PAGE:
NEW YORK—In an ongoing effort to reinvent and reinvigorate itself, Dell is launching a new set of desktops, laptops and services specifically aimed at the smallest of small businesses.
The new PC product line—called Vostro—debuted at an event for analysts and customers at the Reuters Building in Times Square July 10. These PCs, along with the services that Dell began offering Tuesday, are specifically geared toward businesses that employ between one and 25 people.
Included in the launch are a desktop model, the Vostro 200, which comes in two different form factors—a mini tower and a slim-tower—along with four different notebooks with a range of features and configurations.
At the New York City event, Michael Dell, the founder and CEO of Dell, said the company surveyed about 2,000 small and midsize business customers and found that most wanted to simplify their IT needs and wanted tools—hardware and services —that made its easier to set up a business.
“We are very proud of what Vostro represents,” Dell said. “Todays announcement is more than just products, its also about services…We are building services that address some of the biggest headaches that our customers face.”
In addition to the companys direct sales model, Michael Dell said both the hardware and the services can be purchased through VARs who work with the companys channel program.
Tuesdays launch of Vostro marked a change for Dell as the company signaled that it was moving away from its previous stance of selling Latitude notebooks and OptiPlex desktops to all of its business customers. Instead, Vostro is dedicated to a specific segment of the market.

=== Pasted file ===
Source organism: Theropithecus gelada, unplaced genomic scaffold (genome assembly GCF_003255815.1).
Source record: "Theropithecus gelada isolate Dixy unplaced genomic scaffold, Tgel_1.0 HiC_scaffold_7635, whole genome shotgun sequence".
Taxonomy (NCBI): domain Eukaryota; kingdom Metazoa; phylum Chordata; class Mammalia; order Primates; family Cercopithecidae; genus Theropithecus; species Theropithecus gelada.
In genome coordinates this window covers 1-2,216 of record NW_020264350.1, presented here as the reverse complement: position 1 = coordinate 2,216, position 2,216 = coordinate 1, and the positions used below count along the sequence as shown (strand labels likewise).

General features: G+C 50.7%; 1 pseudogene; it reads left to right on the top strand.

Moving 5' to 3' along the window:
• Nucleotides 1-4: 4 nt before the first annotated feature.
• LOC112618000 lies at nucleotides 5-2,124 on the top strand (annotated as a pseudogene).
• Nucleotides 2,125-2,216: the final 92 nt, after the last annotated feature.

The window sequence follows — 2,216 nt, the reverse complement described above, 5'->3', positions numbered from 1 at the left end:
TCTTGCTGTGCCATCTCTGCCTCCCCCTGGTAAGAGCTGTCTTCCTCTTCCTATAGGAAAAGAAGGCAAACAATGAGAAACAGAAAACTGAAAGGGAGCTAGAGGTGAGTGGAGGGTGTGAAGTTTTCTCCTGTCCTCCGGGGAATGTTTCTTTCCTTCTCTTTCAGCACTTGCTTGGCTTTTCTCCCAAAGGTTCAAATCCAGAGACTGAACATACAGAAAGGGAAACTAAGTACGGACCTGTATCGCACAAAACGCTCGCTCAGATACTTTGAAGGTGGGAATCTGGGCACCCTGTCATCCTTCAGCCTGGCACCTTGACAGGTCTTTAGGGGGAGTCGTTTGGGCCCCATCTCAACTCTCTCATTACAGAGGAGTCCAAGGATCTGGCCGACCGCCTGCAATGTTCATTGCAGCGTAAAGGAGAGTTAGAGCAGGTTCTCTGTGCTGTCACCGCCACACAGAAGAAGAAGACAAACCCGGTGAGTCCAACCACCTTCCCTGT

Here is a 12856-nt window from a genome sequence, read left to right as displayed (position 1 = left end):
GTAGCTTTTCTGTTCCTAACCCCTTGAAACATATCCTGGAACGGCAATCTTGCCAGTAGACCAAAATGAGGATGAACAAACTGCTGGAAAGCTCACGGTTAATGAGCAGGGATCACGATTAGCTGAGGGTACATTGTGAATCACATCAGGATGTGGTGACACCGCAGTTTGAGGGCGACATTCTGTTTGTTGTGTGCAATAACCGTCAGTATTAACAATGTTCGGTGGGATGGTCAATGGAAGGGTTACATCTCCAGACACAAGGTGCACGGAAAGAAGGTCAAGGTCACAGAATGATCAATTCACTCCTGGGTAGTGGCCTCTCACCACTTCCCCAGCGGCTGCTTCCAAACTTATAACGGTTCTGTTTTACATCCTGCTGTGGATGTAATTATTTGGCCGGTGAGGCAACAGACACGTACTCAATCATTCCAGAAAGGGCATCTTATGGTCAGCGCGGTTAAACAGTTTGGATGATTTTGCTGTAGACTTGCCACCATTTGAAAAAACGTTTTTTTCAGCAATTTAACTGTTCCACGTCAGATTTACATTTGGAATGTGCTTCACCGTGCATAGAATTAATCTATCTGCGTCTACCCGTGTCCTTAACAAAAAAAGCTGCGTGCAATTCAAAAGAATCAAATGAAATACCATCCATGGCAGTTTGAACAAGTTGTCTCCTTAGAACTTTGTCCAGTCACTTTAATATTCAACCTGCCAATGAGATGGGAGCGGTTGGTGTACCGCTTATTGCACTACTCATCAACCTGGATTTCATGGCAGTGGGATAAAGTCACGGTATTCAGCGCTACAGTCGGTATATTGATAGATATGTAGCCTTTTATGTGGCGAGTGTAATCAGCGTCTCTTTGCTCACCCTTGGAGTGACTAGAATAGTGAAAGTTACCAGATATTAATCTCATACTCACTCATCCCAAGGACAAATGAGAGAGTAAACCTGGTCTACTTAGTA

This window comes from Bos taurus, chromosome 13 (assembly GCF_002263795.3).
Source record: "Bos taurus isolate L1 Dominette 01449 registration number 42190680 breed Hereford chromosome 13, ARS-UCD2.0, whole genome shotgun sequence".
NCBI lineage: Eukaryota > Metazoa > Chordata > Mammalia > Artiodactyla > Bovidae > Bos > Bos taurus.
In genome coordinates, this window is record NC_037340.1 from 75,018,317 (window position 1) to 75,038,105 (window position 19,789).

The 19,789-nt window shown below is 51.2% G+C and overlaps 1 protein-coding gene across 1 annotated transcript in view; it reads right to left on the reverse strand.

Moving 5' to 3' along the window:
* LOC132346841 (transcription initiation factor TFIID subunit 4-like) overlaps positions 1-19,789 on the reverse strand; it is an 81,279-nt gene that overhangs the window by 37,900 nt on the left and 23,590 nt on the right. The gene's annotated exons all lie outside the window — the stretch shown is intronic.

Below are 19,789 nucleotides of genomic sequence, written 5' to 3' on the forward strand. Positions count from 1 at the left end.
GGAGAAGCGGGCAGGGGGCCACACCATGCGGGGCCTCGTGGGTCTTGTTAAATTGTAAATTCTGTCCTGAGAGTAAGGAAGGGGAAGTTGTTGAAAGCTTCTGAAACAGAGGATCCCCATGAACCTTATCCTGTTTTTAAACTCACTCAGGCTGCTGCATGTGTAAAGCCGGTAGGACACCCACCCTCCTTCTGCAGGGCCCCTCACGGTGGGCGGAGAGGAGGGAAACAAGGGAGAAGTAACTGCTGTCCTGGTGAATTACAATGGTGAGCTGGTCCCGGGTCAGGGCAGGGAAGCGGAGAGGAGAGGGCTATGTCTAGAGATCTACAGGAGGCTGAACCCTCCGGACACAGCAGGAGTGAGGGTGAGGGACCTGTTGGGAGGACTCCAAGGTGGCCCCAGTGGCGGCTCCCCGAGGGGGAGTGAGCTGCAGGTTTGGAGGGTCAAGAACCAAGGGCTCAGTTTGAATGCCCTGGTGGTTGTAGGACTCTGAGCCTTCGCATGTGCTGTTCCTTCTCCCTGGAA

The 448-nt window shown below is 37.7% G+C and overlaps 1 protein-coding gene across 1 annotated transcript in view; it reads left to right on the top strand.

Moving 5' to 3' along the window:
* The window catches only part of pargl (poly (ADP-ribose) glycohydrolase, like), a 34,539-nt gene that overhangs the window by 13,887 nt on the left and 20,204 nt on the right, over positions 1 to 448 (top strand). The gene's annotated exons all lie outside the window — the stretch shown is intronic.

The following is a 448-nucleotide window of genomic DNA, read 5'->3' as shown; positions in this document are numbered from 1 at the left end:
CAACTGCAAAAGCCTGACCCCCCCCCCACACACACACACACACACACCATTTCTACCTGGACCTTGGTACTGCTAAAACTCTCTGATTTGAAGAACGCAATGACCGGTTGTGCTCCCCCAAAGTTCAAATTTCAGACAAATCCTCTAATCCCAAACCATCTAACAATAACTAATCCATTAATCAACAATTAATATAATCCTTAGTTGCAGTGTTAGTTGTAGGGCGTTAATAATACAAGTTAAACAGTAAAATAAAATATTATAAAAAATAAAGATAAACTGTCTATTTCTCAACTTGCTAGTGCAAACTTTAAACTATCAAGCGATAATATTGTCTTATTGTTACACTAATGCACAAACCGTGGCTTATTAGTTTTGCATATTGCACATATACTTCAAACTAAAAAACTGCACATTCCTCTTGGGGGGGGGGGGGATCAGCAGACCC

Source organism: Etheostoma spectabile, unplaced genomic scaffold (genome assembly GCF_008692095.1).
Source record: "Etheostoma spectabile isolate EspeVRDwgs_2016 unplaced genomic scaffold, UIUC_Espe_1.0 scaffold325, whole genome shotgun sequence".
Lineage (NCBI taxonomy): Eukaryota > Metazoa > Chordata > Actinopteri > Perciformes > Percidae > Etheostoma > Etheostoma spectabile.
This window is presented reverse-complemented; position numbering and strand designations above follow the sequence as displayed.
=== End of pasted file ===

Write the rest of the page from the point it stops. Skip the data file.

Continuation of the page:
In addition, Dell is focusing on part of the market—SMB—that is increasingly important to both itself and its competitors, namely Hewlett-Packard and IBM.
The launch also showed off some new industrial designs that Dell is hoping will make its PCs more attractive. In a roundtable discussion after the event, Michael Dell said that PC design is an area that his company will focus more of its energy on in the coming months.
“We are looking at it [industrial design] across the board but I think with mobile computers, theres a heightened awareness,” Dell said. “We have spent a lot of energy and attention to understanding [our customers preferences] in regards to design.”
There are some elements missing from the launch of Vostro product line. For example, the company did not introduce a dedicated server for SMBs.
Dell will also not offer factory-installed Linux with this new line of PCs, however company executives noted that Linux operating systems remain a possibility in future updates. Right now, Dell only offers Ubuntu Linux with its consumer PCs.
For now, Dell is offering PCs with the option of either Microsoft Windows Vista operating systems or XP.
In addition to these new PCs, Dell launched a new set of services aimed at this part of small businesses users. Besides options such as online storage and simplified network setup, Dell executives said the company was eliminating so-called “trialware,” such as AOL, that had been installed on PCs.
Dell will continue to pre-install its own software—although customers will have the option of removing those applications as well—in addition to tools such as Google Desktop and anti-virus software.